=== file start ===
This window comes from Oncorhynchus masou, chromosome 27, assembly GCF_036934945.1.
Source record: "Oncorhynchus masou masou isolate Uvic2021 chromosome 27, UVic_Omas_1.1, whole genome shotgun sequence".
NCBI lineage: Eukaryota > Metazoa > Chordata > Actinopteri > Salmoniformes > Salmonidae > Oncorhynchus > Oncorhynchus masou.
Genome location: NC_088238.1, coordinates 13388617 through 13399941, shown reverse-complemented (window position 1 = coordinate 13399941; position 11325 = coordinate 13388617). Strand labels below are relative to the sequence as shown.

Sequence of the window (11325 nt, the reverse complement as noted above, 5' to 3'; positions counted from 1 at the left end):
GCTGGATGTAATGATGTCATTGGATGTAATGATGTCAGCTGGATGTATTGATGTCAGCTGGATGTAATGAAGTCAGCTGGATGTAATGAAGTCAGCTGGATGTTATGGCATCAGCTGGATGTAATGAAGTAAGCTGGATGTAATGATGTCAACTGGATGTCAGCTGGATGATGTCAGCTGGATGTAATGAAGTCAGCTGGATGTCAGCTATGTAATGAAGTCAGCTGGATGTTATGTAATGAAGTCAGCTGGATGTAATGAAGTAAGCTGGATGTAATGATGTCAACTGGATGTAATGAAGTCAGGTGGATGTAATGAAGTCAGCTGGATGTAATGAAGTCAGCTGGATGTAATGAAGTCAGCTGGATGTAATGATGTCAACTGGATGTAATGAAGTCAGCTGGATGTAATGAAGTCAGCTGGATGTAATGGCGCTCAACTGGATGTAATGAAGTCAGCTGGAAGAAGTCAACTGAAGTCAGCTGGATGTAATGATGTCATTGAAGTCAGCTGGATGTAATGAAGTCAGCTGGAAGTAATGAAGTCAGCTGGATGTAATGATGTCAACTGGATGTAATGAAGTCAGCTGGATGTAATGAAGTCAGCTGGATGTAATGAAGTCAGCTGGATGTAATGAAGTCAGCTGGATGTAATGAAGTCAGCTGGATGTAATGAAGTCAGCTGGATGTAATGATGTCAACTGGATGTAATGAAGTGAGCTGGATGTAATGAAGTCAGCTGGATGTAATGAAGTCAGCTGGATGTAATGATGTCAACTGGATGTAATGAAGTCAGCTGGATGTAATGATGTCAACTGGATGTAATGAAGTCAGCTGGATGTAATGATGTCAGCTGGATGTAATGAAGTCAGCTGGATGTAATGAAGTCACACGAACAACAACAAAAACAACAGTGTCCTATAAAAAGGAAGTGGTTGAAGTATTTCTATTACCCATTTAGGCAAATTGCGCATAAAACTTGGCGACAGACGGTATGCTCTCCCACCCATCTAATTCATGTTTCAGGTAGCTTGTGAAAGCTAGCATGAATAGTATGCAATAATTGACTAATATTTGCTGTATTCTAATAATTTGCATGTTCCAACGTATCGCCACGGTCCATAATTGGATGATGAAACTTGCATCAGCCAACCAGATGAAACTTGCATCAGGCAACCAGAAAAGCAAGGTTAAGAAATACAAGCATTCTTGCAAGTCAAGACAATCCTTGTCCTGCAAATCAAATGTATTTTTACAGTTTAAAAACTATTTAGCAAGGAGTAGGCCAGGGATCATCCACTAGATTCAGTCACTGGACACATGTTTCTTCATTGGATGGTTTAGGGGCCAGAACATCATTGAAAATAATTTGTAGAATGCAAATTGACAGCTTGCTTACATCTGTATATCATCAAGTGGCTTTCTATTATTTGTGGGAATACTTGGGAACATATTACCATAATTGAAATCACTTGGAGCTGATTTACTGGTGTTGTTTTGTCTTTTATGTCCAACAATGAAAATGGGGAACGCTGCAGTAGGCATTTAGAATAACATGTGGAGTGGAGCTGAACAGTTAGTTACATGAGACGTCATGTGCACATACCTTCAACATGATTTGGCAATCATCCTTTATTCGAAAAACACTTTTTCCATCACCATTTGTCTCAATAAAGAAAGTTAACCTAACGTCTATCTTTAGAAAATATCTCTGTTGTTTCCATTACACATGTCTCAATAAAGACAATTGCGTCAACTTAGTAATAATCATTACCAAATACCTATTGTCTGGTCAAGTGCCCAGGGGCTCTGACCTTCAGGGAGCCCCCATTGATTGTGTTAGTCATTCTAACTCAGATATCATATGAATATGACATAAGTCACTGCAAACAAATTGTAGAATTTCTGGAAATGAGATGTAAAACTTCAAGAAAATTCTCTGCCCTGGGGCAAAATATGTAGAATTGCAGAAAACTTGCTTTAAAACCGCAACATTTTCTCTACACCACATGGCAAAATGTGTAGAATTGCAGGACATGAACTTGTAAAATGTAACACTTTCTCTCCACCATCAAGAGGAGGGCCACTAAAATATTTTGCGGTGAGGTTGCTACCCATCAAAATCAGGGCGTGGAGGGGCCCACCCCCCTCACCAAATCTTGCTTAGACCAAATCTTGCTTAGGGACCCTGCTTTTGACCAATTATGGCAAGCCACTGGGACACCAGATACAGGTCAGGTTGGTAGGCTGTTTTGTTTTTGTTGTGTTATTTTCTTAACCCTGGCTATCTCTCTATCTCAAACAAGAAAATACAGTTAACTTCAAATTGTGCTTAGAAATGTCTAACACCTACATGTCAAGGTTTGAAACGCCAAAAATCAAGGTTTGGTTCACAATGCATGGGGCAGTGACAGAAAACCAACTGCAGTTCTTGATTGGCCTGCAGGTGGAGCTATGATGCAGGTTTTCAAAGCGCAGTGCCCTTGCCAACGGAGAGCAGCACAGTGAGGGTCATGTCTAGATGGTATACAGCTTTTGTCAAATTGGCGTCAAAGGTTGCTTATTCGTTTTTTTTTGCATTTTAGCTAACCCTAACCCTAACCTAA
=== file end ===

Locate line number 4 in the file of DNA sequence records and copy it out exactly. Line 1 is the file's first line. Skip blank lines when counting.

Genome location: NC_088238.1, coordinates 13388617 through 13399941, shown reverse-complemented (window position 1 = coordinate 13399941; position 11325 = coordinate 13388617). Strand labels below are relative to the sequence as shown.